I just devoured the July 2009 BTG and liked it very much. The two letters appreciating Caitanya Carana Dasa’s moon article were very nice. Then there was a wonderful presentation of core Krishna consciousness principles from the Guru Granth Sahib which established that Krishna is the Supreme Personality of Godhead, even according to Sikhism. Then there were many thrilling padayatra pastimes. And the editorial was powerful and presented how medical science has not been able to solve the problem of disease at all.
Overall, an exciting BTG issue.
(Abhijit Toley, Pune)
End of the World
There is a notion that the world will end by 2012. What is the Vedic view on this? Should we believe these earth-destructive notions?
(Ghanesh, Ranipet, TN.)
Our Reply: Many notions similar to this one have been popular in the past too. Before the year 2000, there was a notion floating around predicting massive social failures at the turn of the millennium. This prediction was connected to the inadequate allotment of space in computer memory for storing four digits of a year. However, no problems worthy of notice occurred.
The present prediction is based on interpretations of some ancient Mayan (ancient civilization from Central America) calculations. Some new-age interpretations of this prediction include quite far-fetched predictions, viz. magnetic pole reversal of the earth etc.
According to the Vedic conception, time is circular consisting of four phases called yugas (Satya, Treta, Dvapara, and Kali). The time span of these individual phases progressively declines. Currently, we are in the phase called Kali-yuga which has a total span of 4,32,000 years, out of which only around 5000 years have passed. A major part is yet to pass. After every cycle, there is partial devastation which is called pralaya. From the above calculation, for the next pralaya to happen, there are at least 4,27,000 years yet to pass.
The Vedic scriptures too have predictions for the future. And we are witnessing their validity. In compliance with the predictions mentioned in Srimad-Bhagavatam (Canto 12, chapter 2), we are witnessng a rapid degradation in the consciousness of people, which will continue further. Other predictions mentioned in the same text have also been verified by the passage of time viz. the appearance of Lord Buddha etc.
Thus, these Mayan predictions don’t match with the Vedic understanding of the “end.” However, there could be some events happening around this time that could be very disastrous.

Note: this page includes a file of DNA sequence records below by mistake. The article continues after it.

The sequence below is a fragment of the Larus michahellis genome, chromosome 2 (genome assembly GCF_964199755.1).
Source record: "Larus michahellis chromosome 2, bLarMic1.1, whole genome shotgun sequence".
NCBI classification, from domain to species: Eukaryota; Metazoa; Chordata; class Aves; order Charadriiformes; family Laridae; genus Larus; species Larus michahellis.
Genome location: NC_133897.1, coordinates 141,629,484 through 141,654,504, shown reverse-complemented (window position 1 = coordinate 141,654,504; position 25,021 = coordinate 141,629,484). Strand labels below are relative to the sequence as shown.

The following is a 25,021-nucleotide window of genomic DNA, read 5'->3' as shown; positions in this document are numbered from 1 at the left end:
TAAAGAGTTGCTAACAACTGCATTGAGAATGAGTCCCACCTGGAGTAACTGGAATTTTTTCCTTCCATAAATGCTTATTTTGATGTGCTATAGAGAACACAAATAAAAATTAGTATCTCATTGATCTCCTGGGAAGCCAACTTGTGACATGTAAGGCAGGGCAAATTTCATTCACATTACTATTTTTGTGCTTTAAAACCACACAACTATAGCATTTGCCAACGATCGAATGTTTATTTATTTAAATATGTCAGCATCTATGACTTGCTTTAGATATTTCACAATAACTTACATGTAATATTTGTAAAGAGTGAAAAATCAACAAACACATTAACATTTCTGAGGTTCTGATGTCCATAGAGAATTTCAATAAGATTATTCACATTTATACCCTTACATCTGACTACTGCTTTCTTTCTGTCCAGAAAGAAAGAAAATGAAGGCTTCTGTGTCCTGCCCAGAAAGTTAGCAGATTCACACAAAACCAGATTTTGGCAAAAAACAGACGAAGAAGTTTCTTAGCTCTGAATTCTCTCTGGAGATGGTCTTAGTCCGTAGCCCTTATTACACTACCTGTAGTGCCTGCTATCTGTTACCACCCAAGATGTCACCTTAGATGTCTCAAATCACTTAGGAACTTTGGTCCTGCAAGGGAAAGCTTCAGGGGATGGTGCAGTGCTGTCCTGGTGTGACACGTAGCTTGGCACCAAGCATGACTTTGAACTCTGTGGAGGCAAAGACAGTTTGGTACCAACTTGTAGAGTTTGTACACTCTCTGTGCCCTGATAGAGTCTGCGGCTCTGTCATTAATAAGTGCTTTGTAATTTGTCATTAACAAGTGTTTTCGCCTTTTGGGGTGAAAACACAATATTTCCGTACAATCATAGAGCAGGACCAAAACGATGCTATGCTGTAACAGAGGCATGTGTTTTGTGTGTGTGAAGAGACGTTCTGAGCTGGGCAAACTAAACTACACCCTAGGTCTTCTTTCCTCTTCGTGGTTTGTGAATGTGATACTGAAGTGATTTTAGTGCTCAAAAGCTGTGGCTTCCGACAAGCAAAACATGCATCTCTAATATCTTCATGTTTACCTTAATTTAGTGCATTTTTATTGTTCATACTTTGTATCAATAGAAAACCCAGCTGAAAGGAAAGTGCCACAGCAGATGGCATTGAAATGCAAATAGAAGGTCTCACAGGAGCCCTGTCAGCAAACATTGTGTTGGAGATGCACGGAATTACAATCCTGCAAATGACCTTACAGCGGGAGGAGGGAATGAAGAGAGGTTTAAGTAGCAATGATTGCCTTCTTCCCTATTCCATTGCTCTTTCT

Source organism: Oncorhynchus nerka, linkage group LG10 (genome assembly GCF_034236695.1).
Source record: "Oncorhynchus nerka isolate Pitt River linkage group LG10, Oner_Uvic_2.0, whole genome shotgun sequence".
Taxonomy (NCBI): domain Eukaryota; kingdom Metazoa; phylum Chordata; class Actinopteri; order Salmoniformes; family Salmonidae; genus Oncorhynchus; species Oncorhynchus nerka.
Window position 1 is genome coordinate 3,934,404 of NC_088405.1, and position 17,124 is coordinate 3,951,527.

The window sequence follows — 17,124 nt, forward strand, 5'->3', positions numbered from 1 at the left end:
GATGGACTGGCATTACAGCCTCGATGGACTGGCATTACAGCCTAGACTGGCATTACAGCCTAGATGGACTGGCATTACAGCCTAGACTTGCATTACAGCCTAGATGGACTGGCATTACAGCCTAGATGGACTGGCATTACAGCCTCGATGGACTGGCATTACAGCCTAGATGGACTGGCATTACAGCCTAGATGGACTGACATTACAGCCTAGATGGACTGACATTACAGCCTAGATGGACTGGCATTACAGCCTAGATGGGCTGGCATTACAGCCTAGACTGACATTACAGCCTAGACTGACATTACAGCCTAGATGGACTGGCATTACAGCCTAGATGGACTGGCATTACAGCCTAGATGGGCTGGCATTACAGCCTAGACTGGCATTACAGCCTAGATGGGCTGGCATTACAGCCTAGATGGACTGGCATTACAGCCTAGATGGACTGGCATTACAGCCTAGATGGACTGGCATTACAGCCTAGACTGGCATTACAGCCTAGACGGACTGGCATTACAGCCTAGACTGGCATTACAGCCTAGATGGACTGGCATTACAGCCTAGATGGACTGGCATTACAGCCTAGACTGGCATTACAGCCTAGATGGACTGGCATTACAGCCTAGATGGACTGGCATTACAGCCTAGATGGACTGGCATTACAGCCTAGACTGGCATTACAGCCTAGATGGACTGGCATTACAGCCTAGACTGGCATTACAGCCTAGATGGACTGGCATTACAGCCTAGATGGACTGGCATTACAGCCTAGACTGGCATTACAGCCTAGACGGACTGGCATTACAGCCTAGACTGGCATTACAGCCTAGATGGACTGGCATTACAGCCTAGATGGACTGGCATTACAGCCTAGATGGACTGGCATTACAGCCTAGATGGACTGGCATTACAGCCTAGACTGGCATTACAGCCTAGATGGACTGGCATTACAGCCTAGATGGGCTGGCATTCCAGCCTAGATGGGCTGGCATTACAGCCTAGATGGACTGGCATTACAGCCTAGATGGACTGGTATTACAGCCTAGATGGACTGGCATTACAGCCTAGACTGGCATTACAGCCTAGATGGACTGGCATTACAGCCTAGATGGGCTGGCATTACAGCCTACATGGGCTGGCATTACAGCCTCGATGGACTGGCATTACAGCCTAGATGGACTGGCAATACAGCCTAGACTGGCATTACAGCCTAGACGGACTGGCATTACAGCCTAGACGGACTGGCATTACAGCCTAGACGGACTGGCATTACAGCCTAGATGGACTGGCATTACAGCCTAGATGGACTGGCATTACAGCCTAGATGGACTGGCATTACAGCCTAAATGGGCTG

Onion and Garlic
I talk about Krishna consciousness to many of my friends. By the mercy of Lord Krishna everyone is chanting four or five rounds. However, they are eating onion and garlic in a lot of their food, and I cannot help them in this regard. Could you supply some information to help me with this?
(Mala Sharma, Baroda, Gujarat)
Our Reply: As your friends are aspiring devotees of Lord Krishna, you can tell them that devotees eat only what is offered to the Lord. The Lord’s great devotees tell us He doesn’t eat onion and garlic, so we can’t eat foods that contain these items. Secondly for practitioners of spirituality, the mode of goodness is the most conducive. Texts 17.9 and 17.10 of Bhagavad-gita clearly describe food in the lower modes of passion and ignorance. Onion and garlic match with these descriptions because of their pungent smell.The Manu-smrti (5.5) says, lasunam caiva palandu abhaksyani: “Garlic and onions are unworthy of eating.”
There are some reports about the therapeutic effects of garlic. While eating garlic may be beneficial for bodily health in some cases, it is definitely injurious to one’s spiritual health. Your friends have to make a decision.
I read the letter of Mr. P. K. V. Menon from Kerala on “mindless killing” of washerman by Lord Krishna and the subsequent reply by Nanda Dulala Dasa (June ’09).
I definitely agree that the Lord is omnipotent and knows us more then we do ourselves. The Lord knows our past, present and future; according to which He decides to reciprocate. In a lecture given by His Holiness Bhakti Dhira Damodara Swami in Vrindavana, he mentioned that this washerman was also present during Lord Rama’s pastimes. At that time, he had commented that Lord Rama should not accept Sita, who was kidnapped by Ravana. Lord Rama did not punish him then but banished Sita Devi to the hermitage of Valmiki Muni.
In Dvapara-yuga, the Lord appeared as Krishna and gave the washerman another chance to realize his mistake and surrender at His lotus feet by serving Him with devotion. The washerman lost his chance and was therefore punished for his misdeeds in his previous life.
Until and unless we know that a sinful activity was done by the washerman, we would presume that an “innocent” washerman was killed by the Lord. We are all punished for our sinful deeds either immediately or later, until we surrender to the lotus feet of Lord Krishna with devotion, because only He can deliver us.
(Manali D Bijlani, Delhi)
Our Reply: This story is known to us. We tried to answer the question based on reason and logic. Since the questioner had doubts about the very nature of God exemplified by his statement, “God also commits sinful errors, doesn’t He?”, we thought it wise not to quote any further scriptural authority that will prompt him to repeat his question again.
We are nonetheless thankful for your comments.
Reply to the letters were written by Nanda Dulala Dasa.
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